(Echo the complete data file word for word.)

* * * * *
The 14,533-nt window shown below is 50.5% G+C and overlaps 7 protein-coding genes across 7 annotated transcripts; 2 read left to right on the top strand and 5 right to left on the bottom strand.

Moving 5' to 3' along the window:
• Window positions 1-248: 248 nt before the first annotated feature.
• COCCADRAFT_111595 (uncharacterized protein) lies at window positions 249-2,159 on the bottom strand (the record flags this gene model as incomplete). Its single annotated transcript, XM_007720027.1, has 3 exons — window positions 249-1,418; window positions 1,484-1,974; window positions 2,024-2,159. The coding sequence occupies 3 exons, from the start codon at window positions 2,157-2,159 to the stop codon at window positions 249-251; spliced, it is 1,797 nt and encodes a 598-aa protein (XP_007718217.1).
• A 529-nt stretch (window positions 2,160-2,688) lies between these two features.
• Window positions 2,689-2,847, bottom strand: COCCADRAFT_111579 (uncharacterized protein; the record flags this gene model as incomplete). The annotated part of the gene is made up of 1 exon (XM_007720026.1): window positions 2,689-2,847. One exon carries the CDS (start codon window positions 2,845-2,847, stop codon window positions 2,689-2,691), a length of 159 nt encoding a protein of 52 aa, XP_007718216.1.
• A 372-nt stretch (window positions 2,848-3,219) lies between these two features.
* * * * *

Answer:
The 14,533-nt window shown below is 50.5% G+C and overlaps 7 protein-coding genes across 7 annotated transcripts; 2 read left to right on the top strand and 5 right to left on the bottom strand.

Moving 5' to 3' along the window:
• Window positions 1-248: 248 nt before the first annotated feature.
• COCCADRAFT_111595 (uncharacterized protein) lies at window positions 249-2,159 on the bottom strand (the record flags this gene model as incomplete). Its single annotated transcript, XM_007720027.1, has 3 exons — window positions 249-1,418; window positions 1,484-1,974; window positions 2,024-2,159. The coding sequence occupies 3 exons, from the start codon at window positions 2,157-2,159 to the stop codon at window positions 249-251; spliced, it is 1,797 nt and encodes a 598-aa protein (XP_007718217.1).
• A 529-nt stretch (window positions 2,160-2,688) lies between these two features.
• Window positions 2,689-2,847, bottom strand: COCCADRAFT_111579 (uncharacterized protein; the record flags this gene model as incomplete). The annotated part of the gene is made up of 1 exon (XM_007720026.1): window positions 2,689-2,847. One exon carries the CDS (start codon window positions 2,845-2,847, stop codon window positions 2,689-2,691), a length of 159 nt encoding a protein of 52 aa, XP_007718216.1.
• A 372-nt stretch (window positions 2,848-3,219) lies between these two features.